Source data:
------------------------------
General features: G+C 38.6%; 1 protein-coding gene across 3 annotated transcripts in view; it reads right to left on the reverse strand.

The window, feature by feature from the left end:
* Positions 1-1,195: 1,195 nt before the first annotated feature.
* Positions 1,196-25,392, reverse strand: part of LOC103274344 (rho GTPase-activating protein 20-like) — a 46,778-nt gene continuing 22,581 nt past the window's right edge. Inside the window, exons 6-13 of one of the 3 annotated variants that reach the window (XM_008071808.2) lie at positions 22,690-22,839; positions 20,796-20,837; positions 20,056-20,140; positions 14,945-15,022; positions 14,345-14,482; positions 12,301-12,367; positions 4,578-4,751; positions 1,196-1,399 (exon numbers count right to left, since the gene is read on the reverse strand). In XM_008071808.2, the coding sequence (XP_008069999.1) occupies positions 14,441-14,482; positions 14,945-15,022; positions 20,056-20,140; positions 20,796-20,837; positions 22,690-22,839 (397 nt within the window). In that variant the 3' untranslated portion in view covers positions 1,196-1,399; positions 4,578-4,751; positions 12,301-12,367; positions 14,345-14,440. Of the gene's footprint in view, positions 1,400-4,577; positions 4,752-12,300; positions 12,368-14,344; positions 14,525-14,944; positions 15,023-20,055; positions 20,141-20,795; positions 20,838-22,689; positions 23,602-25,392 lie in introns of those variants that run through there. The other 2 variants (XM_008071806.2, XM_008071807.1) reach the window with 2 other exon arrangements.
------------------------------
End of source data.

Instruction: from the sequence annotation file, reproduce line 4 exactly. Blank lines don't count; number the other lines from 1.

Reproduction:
* Positions 1,196-25,392, reverse strand: part of LOC103274344 (rho GTPase-activating protein 20-like) — a 46,778-nt gene continuing 22,581 nt past the window's right edge. Inside the window, exons 6-13 of one of the 3 annotated variants that reach the window (XM_008071808.2) lie at positions 22,690-22,839; positions 20,796-20,837; positions 20,056-20,140; positions 14,945-15,022; positions 14,345-14,482; positions 12,301-12,367; positions 4,578-4,751; positions 1,196-1,399 (exon numbers count right to left, since the gene is read on the reverse strand). In XM_008071808.2, the coding sequence (XP_008069999.1) occupies positions 14,441-14,482; positions 14,945-15,022; positions 20,056-20,140; positions 20,796-20,837; positions 22,690-22,839 (397 nt within the window). In that variant the 3' untranslated portion in view covers positions 1,196-1,399; positions 4,578-4,751; positions 12,301-12,367; positions 14,345-14,440. Of the gene's footprint in view, positions 1,400-4,577; positions 4,752-12,300; positions 12,368-14,344; positions 14,525-14,944; positions 15,023-20,055; positions 20,141-20,795; positions 20,838-22,689; positions 23,602-25,392 lie in introns of those variants that run through there. The other 2 variants (XM_008071806.2, XM_008071807.1) reach the window with 2 other exon arrangements.